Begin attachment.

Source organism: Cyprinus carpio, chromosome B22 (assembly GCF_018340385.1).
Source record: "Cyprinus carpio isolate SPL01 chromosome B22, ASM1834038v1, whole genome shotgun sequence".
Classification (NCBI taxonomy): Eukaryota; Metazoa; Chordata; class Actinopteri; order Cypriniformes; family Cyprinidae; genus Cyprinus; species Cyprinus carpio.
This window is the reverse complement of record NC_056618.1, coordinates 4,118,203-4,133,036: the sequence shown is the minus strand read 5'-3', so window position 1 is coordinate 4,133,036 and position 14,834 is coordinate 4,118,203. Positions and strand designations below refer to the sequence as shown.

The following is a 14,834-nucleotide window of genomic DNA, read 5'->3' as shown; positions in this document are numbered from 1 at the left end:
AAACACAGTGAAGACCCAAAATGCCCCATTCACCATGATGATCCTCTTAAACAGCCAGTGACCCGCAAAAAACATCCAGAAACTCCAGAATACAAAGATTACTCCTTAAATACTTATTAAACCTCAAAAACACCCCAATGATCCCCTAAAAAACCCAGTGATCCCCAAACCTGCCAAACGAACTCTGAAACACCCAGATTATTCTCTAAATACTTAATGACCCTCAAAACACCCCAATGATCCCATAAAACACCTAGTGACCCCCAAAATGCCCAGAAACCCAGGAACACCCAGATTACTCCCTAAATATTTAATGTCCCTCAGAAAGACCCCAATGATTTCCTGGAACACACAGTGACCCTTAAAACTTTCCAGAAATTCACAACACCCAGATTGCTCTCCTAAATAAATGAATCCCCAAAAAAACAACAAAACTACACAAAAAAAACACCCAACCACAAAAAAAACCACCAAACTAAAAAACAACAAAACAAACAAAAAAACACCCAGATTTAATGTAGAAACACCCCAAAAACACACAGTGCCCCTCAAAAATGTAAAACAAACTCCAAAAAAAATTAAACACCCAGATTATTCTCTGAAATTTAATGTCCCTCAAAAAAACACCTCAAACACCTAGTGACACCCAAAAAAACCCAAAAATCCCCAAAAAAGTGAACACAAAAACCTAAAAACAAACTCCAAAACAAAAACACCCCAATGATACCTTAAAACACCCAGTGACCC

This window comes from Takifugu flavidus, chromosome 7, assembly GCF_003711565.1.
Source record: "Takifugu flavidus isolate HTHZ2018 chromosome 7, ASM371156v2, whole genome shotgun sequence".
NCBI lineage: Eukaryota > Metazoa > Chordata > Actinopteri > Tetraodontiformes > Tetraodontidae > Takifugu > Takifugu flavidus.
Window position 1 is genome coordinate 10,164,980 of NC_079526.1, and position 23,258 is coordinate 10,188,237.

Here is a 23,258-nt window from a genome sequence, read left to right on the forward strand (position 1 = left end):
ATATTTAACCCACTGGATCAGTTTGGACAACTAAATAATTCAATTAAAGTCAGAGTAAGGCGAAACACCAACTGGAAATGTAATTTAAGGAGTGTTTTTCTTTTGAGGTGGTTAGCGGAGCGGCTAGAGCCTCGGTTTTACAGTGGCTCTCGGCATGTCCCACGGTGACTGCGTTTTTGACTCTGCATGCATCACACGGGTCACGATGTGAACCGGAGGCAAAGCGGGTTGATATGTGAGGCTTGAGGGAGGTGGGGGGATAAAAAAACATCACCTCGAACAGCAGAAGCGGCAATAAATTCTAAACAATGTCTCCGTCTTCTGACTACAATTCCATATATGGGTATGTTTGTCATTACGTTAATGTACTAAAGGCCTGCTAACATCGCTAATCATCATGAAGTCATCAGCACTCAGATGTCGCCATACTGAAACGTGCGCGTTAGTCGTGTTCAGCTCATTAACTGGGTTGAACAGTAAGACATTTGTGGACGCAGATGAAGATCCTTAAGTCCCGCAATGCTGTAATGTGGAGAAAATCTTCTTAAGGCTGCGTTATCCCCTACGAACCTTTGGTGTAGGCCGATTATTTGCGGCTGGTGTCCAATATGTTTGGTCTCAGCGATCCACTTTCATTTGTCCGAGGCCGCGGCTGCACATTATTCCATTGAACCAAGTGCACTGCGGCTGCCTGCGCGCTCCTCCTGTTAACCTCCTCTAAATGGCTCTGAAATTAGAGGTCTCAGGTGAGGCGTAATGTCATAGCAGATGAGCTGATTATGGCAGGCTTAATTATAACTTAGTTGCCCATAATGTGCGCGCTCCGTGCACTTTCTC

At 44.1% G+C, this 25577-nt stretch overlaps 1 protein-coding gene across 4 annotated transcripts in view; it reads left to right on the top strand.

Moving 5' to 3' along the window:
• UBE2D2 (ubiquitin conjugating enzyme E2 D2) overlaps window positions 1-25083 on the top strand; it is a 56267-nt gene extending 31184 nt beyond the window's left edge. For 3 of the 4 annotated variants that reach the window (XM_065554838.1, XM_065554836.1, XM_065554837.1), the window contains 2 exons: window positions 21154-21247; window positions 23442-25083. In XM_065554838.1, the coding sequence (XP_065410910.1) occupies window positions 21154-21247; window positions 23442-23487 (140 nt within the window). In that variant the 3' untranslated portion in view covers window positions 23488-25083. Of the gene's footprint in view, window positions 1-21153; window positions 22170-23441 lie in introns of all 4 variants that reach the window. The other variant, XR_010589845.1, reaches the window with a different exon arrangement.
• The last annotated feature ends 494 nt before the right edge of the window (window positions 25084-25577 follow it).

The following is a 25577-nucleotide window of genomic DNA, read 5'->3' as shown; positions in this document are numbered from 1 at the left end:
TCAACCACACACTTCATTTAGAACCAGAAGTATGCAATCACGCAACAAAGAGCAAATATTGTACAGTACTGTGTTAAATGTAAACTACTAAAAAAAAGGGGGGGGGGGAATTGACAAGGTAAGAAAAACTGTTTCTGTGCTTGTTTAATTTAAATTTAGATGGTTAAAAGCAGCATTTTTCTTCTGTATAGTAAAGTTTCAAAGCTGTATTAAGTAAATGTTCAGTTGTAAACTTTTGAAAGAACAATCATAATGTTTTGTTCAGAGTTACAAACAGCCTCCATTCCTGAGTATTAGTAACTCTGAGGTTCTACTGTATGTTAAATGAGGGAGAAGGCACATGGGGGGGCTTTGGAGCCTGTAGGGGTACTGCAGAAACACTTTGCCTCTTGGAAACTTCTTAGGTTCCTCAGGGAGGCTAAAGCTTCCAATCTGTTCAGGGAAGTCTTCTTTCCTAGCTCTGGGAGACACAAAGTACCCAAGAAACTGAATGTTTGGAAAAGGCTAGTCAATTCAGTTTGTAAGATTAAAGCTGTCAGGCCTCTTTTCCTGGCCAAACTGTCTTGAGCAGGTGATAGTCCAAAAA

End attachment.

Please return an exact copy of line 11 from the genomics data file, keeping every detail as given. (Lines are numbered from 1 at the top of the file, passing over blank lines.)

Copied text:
Here is a 23,258-nt window from a genome sequence, read left to right on the forward strand (position 1 = left end):